Omphalophobia is a type of specific phobia. Specific phobias, also called simple phobias, are extreme, persistent fears that focus on a particular thing.

In this case, the focus is on the human navel, or belly button. The phobia might involve touching or seeing your own belly button, other people’s, or both.

As with other specific phobias, you’re probably fully aware that it’s not rational, but you can’t help it. Your anxiety ramps up at the very thought of belly buttons, and you can even get physical symptoms.

Phobias fall under the umbrella of anxiety disorders. About 12.5 percent of adults in the United States have a specific phobia during their lifetime, and there’s a long list of common and unique fears. Some well-known phobias include fear of blood, spiders, and the dark.

Anyone of any age can develop a phobia, but they can be successfully treated.

Follow along as we explore fear of belly buttons, how to recognize a true phobia, and what you can do about it.

Can your belly button unravel?

No. The belly button is a remnant of the umbilical cord. Once a baby is born, the cord is no longer needed.

So, with a clamp placed on each end, the cord is cut near the baby’s abdomen, leaving about an inch of stump behind. Within 5 to 15 days, the stump dries out and falls off. About 7 to 10 days later, you have a fully healed belly button.

While many belly buttons look as though someone tied a knot in it, that’s not the case. It’s not a knot, and there’s nothing to unravel.

Not everyone is a fan of the belly button. Maybe you don’t enjoy looking at them or touching them, even your own. Or maybe you wonder if your belly button is normal or why you have an outie.

None of these things point to a belly button phobia, but to personal preference. If you’re not crazy about belly buttons, you can avoid them for the most part.

On the other hand, here are some signs that you may have omphalophobia:

  • You absolutely dread the thought of seeing a belly button.
  • You actively try to steer clear of them. That might mean avoiding pools, beaches, and changing rooms.
  • When you do see a belly button, you’re overwhelmed. Feelings of panic, horror, or terror flood your brain.
  • A belly button provokes a strong desire to get away.
  • These thoughts are beyond your control, even if you recognize there’s no real reason or threat.

Physical symptoms of phobias can include:

  • dry mouth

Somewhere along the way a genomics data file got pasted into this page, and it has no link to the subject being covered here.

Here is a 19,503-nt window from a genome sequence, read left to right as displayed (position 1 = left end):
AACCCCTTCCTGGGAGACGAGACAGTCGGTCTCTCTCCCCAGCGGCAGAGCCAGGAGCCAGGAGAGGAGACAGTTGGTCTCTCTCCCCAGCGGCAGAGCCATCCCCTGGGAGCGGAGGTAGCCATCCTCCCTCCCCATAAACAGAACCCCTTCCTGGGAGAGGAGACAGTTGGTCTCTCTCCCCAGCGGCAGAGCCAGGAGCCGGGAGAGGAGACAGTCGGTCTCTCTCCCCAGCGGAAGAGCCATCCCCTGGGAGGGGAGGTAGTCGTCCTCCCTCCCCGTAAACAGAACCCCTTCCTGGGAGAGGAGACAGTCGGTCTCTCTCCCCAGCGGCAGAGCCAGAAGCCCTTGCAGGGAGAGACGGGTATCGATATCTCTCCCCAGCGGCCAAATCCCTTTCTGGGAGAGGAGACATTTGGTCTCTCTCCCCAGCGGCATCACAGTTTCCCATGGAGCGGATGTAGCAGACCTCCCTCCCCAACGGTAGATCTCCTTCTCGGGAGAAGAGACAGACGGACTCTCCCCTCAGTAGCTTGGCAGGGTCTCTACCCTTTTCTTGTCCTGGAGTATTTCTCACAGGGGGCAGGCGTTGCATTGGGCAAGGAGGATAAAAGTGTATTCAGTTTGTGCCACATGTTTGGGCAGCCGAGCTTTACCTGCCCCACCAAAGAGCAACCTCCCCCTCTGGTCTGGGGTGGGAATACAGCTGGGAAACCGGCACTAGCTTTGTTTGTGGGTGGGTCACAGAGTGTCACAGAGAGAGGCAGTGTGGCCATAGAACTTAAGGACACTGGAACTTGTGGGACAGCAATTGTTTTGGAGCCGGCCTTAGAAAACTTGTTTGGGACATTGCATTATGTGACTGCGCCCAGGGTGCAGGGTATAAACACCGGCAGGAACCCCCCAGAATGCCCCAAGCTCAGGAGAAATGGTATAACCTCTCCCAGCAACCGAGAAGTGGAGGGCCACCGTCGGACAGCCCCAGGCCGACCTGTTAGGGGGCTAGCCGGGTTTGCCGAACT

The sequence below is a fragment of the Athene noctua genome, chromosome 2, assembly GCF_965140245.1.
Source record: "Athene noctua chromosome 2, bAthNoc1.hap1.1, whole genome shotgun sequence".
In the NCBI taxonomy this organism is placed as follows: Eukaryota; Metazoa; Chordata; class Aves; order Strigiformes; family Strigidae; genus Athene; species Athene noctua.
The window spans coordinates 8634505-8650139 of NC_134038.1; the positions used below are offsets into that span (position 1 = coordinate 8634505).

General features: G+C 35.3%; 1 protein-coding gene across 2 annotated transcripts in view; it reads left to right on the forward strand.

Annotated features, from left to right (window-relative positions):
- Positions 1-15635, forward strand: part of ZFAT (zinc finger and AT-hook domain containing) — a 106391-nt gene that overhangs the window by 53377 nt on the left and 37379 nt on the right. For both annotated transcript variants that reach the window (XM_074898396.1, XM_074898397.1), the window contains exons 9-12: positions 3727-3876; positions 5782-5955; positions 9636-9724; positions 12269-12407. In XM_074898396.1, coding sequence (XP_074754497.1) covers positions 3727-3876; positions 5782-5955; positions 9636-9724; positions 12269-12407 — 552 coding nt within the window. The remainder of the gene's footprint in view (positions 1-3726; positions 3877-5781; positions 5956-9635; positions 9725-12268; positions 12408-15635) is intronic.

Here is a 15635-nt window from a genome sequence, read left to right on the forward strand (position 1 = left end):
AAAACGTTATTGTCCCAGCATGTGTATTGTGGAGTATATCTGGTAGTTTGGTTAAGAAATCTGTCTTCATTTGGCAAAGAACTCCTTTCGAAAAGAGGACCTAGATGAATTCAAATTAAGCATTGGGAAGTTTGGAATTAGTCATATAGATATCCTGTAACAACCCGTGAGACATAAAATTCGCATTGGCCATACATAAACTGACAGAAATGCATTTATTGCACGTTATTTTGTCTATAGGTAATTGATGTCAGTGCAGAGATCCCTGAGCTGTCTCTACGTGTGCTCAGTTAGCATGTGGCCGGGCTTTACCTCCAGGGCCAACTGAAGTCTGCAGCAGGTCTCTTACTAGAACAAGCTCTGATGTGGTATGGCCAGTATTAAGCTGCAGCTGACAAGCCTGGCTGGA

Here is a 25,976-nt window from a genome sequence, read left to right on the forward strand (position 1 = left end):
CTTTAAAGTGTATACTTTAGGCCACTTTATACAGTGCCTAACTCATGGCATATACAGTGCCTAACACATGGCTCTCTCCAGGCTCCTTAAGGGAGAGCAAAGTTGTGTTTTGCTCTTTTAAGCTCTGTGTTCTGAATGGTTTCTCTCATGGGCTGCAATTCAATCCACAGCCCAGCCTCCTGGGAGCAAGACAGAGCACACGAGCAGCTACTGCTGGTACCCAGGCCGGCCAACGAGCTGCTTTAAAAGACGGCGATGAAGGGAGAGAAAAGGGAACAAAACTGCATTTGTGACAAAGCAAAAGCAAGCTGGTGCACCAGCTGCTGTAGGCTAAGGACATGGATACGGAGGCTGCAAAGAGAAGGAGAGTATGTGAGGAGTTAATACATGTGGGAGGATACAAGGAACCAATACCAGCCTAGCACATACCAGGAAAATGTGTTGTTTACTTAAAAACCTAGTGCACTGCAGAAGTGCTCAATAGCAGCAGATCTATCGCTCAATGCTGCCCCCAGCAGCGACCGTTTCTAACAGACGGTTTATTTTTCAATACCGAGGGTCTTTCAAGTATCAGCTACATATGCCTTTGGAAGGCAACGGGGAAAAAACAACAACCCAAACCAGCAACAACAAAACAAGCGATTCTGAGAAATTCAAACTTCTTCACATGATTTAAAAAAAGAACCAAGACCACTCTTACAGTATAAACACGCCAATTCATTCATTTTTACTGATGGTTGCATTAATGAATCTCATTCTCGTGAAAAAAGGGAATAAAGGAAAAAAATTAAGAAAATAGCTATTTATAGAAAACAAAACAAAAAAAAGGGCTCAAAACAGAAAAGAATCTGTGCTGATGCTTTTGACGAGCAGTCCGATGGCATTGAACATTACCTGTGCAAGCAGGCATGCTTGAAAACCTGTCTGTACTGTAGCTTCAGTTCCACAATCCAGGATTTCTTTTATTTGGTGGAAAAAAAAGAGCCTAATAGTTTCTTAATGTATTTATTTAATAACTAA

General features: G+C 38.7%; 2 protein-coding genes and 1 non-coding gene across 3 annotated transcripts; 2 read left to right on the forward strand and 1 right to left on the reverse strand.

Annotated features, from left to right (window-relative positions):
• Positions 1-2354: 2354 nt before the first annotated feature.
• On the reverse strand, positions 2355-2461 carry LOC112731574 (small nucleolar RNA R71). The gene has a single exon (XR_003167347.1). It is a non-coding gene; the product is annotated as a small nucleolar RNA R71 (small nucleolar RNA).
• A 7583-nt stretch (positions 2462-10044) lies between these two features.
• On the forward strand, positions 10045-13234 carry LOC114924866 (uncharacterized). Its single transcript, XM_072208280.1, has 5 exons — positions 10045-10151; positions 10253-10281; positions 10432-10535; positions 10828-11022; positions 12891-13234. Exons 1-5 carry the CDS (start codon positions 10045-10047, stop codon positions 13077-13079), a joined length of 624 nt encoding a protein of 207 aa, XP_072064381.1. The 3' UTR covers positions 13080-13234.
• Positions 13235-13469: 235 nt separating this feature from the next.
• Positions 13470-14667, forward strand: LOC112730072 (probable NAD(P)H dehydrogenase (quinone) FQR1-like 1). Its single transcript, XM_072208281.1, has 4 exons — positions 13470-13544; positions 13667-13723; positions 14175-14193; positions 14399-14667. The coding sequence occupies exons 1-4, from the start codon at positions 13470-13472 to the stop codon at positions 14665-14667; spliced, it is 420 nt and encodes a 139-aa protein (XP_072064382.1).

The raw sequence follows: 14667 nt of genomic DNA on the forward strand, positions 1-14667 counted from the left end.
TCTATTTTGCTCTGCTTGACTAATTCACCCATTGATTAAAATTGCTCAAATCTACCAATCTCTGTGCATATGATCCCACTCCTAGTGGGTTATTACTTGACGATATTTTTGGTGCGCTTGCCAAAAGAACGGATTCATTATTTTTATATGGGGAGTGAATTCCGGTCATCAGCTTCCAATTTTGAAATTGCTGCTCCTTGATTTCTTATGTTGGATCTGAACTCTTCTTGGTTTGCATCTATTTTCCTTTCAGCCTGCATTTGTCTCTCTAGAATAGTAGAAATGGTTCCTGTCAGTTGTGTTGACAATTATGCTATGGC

• trembling
  • breaking out in a sweat
  • shortness of breath
  • upset stomach, nausea
  • chest tightness
  • rapid heartbeat

Fear is a normal response to danger. When you’re in genuine danger, fear induces a fight-or-flight response that can save your life. A phobia goes well beyond this. It’s an excessive or irrational fear that causes problems in your life.

Phobias can develop after a bad experience. When that happens, it’s called experiential-specific phobia.

Then again, a bad experience isn’t necessary to develop a phobia. This is called nonexperiential or nonassociative specific phobia.

Children can also develop phobias from growing up around family members who have them.

Once you have a fear of belly buttons, you may start to associate them with the feeling of panic, so you start to avoid them. Avoiding them reinforces the fear and your response to it.

Genetic, developmental, and environmental factors may play a role in phobias.

Fear of belly buttons is irrational, so you may not be able to pinpoint the exact cause.

You may be able to manage your phobia on your own. If not, professional treatment is effective and does help most people with phobias.


These self-help techniques can help manage anxiety and stress related to phobias such as omphalophobia:

You can also try gradually exposing yourself to belly buttons to see if you can learn to tolerate them. If that doesn’t work, professional therapy can be quite beneficial.

Cognitive behavioral therapy (CBT)

In CBT, a therapist can help you think about belly buttons differently so that you react differently. CBT is a short-term problem-solving therapy that will focus on the specific fear of belly buttons and give you the tools to manage it.

Exposure therapy

Exposure therapy, or systematic desensitization, is a specific type of CBT in which the therapist will slowly expose you to belly buttons while helping you take control. Over time, repeated exposure can reduce fear and increase confidence in your ability to manage it.


Exposure therapy and CBT are usually all it takes to control fear of belly buttons. In some instances, medications can be used to treat phobia-related anxiety. These may include beta blockers and sedatives but should be used with caution and only with medical supervision.

Omphalophobia is an overwhelming fear of seeing or touching a belly button, whether it’s your own or other people’s. This is a type of specific phobia that can be successfully treated.

If you’re having trouble dealing with a fear of belly buttons on your own, a therapist can help guide you through it.